The other reason is that Kerry is just plain taking it to the hoop. The message he's been trying to hammer out is finally starting to emerge from behind the wall of noise generated by the Republican machine. The question still remains as to whether enough voters are really listening - and whether there are enough people willing to stand up, volunteer and start telling the truth.
Mea culpa. Speaking of volunteering, I've been blogging less since the campaign started. There are a bunch of reasons for this; unfortunately, one of them is that the depressingly unstoppable flow of disinformation coming from the News-Press has encouraged me to consider other options. Fighting the monoculture of opinion represented on that page has recently overwhelmed my abilities to respond. The groteseque distortions of Assemblymember Jackson's record have continued unabated, and the past three weeks have seen an unbroken and deliberately inflammatory run of anti-inclusionary housing editorial and letters. I can only hope that the more nakedly elitist that page gets, the more obvious its biases become and that even fewer people take it at all seriously.
What I've mostly been doing with my time instead is contributing to the various campaigns that are going on now, and I strongly encourage all who come across this to do as well. The Capps/Kerry office is at 1341 State Street and there's a lot of energy there, but if you're a progressive Democrat you may want to put more energy into helping get Pedro Nava elected to the Assembly. He's in a tough race against a voucher supporting, Wal-Mart consultant Republican, and this Friday at 5:30 he's having a meetup/kick off party at his headquarters, which is in the 3000 block of State (near the Radio Shack), right next to Salon Patine. Come by and get involved!
Tuesday, September 07, 2004
A post at NewDonkey.com neatly encapsulates what I was thinking about labor day yesterday, from the perspective of the south, which I hadn't considered...
If you had to identify one simple reason for this grinding poverty, beyond the legacy of racism, it was the perpetual delusion of southern political and business leaders that the region had to stay poor and dumb in order to attract the capital necessary to eventually climb out of the ditch. Like some of today's third world countries, the South, right up to the 1970s, was paralyzed by the idea that decent wages, unionization, protection of natural resources, business regulation, progressive taxes, and quality education were all impossible because they would "price" the region out of opportunities for economic development. All of the South's social and economic weaknesses were perceived as essential to maintaining a "good business climate." And that benighted belief also helped perpetuate Jim Crow, since the ability to keep roughly a third of the region's population in semi-serfdom gave the South a cost advantage no other part of the country could ever meet.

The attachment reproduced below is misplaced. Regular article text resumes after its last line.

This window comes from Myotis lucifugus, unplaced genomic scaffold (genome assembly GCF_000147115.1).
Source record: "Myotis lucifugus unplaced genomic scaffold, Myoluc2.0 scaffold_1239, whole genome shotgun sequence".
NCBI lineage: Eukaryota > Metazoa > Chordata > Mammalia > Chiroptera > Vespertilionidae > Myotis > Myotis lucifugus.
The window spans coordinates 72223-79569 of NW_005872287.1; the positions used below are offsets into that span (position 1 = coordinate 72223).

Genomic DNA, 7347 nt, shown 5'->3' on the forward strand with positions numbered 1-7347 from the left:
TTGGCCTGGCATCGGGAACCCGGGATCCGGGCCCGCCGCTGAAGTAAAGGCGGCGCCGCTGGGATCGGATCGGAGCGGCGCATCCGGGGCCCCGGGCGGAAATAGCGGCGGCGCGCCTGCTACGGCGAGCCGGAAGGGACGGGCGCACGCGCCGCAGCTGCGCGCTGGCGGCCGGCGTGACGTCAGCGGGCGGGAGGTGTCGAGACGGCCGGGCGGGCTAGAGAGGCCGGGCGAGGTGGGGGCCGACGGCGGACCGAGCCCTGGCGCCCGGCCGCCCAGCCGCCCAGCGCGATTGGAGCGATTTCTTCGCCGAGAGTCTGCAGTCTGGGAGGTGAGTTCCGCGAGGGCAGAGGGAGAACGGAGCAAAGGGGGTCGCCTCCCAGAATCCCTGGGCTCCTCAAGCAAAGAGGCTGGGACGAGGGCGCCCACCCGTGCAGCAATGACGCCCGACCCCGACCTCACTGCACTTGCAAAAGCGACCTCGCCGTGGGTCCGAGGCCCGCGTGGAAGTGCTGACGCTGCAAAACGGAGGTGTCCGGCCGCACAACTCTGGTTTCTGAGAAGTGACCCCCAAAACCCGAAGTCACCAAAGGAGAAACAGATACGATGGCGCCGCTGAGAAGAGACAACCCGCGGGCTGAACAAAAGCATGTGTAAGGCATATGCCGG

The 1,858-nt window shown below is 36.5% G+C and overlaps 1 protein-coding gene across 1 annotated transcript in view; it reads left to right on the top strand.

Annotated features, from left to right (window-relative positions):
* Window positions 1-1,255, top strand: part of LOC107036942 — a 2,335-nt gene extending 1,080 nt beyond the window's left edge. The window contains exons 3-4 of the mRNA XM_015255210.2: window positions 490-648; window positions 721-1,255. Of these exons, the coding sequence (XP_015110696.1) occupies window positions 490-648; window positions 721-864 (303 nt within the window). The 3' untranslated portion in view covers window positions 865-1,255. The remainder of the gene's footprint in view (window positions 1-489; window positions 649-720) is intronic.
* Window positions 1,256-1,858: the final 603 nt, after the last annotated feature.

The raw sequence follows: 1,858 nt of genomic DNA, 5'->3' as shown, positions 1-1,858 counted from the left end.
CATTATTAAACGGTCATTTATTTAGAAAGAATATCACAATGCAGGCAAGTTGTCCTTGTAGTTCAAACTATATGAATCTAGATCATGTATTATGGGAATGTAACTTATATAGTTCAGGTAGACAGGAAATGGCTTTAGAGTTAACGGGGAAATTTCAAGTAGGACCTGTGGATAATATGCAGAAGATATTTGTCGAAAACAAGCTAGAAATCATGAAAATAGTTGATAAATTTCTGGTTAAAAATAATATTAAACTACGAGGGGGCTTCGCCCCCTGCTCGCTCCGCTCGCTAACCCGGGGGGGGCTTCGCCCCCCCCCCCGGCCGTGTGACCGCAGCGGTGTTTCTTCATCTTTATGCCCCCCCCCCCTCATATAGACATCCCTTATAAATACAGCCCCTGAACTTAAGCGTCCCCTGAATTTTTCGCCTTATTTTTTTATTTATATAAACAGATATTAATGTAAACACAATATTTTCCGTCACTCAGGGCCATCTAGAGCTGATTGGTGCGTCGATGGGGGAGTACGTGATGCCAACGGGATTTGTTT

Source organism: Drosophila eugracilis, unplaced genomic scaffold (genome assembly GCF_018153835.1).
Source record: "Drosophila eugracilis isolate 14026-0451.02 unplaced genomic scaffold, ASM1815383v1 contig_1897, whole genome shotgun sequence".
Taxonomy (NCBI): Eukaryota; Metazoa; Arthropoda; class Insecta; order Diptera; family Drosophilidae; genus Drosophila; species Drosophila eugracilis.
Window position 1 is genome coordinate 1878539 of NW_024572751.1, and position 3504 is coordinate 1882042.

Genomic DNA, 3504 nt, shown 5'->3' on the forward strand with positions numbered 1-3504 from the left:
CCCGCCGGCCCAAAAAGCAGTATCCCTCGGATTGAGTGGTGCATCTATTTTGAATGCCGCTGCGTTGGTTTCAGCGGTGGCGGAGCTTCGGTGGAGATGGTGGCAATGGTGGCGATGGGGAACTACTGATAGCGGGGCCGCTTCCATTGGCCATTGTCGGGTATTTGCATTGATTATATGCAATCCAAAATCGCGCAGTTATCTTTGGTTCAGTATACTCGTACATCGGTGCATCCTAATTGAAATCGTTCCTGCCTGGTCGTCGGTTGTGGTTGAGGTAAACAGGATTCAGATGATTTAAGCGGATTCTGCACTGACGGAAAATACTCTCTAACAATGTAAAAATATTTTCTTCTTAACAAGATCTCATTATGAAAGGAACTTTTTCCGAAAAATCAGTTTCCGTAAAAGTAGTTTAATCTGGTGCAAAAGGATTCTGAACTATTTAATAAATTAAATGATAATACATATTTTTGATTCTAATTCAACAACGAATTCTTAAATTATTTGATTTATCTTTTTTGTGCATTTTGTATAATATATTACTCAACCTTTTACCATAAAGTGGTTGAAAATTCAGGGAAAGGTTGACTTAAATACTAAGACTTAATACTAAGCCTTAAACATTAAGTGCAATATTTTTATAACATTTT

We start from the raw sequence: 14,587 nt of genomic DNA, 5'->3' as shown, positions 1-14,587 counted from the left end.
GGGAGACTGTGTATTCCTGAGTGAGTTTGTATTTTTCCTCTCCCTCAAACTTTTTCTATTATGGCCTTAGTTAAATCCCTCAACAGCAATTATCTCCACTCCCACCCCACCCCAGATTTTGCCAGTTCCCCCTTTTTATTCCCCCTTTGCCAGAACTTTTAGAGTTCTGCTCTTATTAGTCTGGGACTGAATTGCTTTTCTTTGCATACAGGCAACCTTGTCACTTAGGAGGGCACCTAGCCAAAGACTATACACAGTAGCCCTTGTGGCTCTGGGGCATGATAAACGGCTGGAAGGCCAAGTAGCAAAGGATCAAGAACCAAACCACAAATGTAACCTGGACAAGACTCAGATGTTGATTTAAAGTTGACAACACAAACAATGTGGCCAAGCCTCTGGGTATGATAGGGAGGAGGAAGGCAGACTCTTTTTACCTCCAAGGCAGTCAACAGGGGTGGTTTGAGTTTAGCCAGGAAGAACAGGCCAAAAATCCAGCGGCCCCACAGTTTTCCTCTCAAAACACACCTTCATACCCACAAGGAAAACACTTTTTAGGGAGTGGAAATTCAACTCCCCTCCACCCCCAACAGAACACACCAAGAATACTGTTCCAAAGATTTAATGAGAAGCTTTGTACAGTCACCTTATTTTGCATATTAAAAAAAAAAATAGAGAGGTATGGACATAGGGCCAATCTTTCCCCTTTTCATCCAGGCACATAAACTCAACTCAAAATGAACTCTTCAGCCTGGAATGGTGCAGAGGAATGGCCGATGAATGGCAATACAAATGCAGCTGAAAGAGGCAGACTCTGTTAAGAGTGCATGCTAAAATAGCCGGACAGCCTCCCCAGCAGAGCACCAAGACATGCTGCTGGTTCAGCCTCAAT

Despite what the Governator keeps saying, high taxes ain't what's screwing things up here. Not building enough housing, and building in the wrong places so that our energy costs go crazy, IS slowing us down. Holding recent immigrants out of the mainstream of teh economy and keeping them trapped in low wage jobs is slowing us down. Crazy health care costs (from unmitigated gouging by the insurance & pharmaceutical industries) are slowing us down. Being a donor state and getting back only 73 cents for every dollar we send to the feds is slowing us down.
As Hannah-Beth Jackson puts it, taxes are the investment we make in our democracy. This is where growth come from. It's that simple.
From a friend of mine in the bay area, check out this appalling account of his trip to Guantanamo on the Hudson. My feeling is that protests are in general no longer an effective tactic, but there is no excuse whatsoever for suspending civil rights and throwing people in jail for two days.
Thursday, September 02, 2004
Open Thread? We don't typically do open threads 'round here, but I noticed that dailykos seems to have crashed hard so if you've got something to say about Bush's speech tonight, click on "comments" and let it rip. The Central Committee meeting was tonight so we missed it; we watched a little on the C-Span rerun but must have missed the part with actual content, or something. The crowd seemed a little tepid, too - maybe they were still tuckered out, trying to digest the chunks of red meat that Crazy Uncle Zell was piling up last night.
Yikes! Jen & I missed last night's RNC action and I forgot to set the Tivo, but I think I get the picture. What was yesterday's theme, "we'll frighten you into submission"? And they accuse us of being wild-eyed? It's an interesting strategy they're trying- they're bordering on 100% negative. I thought the Democratic Convention was a little light on the substance, but it was nothing like what I've seen this week. It's either total schlock (like Mrs. Bush's speech, which I found completely content free) or 100% negative on Kerry. Are people buying this?